Home PageArchivesVolume no. 5Issue 3Poetry: Emmy Pérez

Downriver Río Grande Ghazalion

by Emmy Pérez


Drive into the Valley, past a field of old farm equipment.
Near the tip of Tejas: sal del rey, blatant farm equipment.

I never bent into onion fields or declined sweet strawberries.
The kid in everyone’s kitchen, escaping farm equipment.

When I think about seeing you, I want to jump on your back.
I confess—you’re sexy, luxury—let’s paint equipment

The color of parakeets congregating, squawking on 10th
Street McAllen power lines, strip mall trees, fading equipment.

99 cent meals. Surreal pickles like vine fetuses in jars.
Wrinkled wienies on a Stripes treadmill, saintly farm equipment.

Julia (te necesito) ¿dónde estás? ¿En el barrio
De nuestra nostalgia? ¿En el Río Grande de Loíza?

                                                           excavate equipment
                                                                           shell and bone
                                                                                 shards and kernels
                                                                                      study hopi
                                                                                          dry farming
                                                                                     dare roman
                                                                           incan farm terraces
                                                                      aztec chinampas
                                                                  mississippi plantations
                                                                     california strawberries
                                                                          seedless watermelons, grapes
                                                                               cherries still need their pits
                                                                                   suck and spit them like chew

Sometimes I defer to the blues, tejanas, two chachalacas
Rustling in ebanos, and ebanos in chachalacas

                               bravo       ~grande
                      caracoles             snails
                                both       spiral

Agha Shahid Ali prayed for each couplet’s own identity
Sin fronteras. Linked by rhyme, refrain, y su nombre de diosas
                                                                                   (& colonizers.)

Snake, bobcat, great horned owl, pauraque, bats, tlacuache
Burrowing vato owls protect their land, urban EPT.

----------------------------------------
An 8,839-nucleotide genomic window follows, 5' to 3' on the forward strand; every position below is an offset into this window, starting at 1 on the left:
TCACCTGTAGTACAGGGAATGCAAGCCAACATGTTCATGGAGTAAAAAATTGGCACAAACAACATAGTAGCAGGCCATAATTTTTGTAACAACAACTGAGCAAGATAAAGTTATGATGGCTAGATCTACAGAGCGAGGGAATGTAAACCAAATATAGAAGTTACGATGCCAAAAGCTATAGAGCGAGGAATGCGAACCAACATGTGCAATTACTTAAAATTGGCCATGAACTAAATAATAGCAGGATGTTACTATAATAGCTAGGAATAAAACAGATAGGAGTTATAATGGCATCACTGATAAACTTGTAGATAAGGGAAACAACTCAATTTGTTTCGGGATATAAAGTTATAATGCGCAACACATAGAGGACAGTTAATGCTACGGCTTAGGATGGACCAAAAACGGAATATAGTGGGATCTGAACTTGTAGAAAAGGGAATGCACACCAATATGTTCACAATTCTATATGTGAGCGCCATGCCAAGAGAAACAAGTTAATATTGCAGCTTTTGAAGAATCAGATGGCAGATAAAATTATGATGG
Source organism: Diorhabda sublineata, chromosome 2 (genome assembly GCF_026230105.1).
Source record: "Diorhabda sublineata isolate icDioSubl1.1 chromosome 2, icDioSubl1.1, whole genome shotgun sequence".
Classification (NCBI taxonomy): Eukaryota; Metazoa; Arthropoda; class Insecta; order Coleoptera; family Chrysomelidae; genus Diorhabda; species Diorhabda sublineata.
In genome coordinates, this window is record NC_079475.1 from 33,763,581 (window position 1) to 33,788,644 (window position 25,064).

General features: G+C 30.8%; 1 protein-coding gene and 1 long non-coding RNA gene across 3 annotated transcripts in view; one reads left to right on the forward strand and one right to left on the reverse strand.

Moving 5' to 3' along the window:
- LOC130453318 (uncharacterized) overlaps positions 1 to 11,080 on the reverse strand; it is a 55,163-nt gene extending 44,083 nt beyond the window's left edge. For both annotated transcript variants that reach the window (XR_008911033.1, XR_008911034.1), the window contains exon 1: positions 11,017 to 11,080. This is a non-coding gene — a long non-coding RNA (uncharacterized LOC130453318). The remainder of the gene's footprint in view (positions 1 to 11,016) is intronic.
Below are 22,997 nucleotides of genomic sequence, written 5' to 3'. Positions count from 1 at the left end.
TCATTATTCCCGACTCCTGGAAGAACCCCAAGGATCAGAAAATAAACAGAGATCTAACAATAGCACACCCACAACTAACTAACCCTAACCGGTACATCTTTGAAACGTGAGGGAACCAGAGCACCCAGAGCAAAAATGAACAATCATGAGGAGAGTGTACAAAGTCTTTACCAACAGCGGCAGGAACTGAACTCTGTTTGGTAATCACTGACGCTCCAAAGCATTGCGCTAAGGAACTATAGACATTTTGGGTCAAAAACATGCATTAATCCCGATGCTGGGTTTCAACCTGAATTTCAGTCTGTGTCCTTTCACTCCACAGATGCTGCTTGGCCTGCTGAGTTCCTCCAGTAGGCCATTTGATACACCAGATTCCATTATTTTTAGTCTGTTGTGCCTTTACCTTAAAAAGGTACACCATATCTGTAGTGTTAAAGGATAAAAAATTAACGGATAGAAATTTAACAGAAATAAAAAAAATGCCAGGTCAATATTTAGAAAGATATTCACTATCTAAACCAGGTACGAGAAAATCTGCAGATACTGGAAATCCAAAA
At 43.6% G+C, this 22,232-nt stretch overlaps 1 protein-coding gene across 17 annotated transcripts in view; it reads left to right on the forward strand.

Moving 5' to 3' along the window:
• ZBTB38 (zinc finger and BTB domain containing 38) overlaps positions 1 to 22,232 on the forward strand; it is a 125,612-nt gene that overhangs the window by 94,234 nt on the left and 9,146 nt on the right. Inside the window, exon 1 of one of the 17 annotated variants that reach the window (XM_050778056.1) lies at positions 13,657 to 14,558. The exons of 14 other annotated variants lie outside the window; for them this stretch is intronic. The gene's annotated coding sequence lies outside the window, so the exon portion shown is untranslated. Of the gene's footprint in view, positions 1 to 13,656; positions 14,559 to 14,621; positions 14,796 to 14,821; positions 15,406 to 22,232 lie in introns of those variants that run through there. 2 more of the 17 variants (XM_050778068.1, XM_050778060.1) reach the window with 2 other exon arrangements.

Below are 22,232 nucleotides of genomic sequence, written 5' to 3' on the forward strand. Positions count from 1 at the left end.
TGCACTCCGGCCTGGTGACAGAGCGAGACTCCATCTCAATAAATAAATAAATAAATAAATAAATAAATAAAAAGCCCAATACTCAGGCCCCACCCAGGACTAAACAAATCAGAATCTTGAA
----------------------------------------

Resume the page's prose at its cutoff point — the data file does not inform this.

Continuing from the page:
Return? To rivers, loves, monte, el chalán? Erase citrus?
So-called fences? Faith in Boca Chica~Gulf of México, fresh salt-
                                                                                (water confluences)?
              Salt is old, older than cranium.
              What’s older? Salt or water?

It’s time to move beyond binaries, old loves. Remember eyes.
Not love but eyes—eyes are love. Yes. Remember the smell of skin

                                (go swimming)

El día en que tú naciste, nacieron todas las flores.

The scent of water. A tolerance for ambiguity
In nepantla: between Hurricanes Dolly and Alex

                                Terremote, huracán
                                     You lithium
                                          The grass
                                               Mineral, metal
                                                   Leaf cuts the ants clip and carry
                                                        Ant path
                                                              Sheep crossing
                                                                 Rio Grande

It takes hours to defang cactus. You nursed an orange all of
Christmas Day; at night, just before going to bed, you ate it.

A ~ marks your open text unions. Sign your ~name in email,
Feel your flirty ambiguity, friendly besito.


“Downriver Río Grande Ghazalion” has quotes from Gloria Anzaldúa’s “Borderlands/La Frontera,” the traditional song “Las Mañanitas,” and Richard Wright’s “Black Boy.”

Perez Author PhotoEmmy Pérez is the author of “Solstice” (Swan Scythe Press, 2011, 2nd ed). Recent work has appeared in Mandorla, The Laurel Review, Diálogo, and New Border Voices. A member of the Macondo Writers’ Workshop and an inaugural CantoMundo fellow, Pérez is an associate professor at the University of Texas-Pan American.

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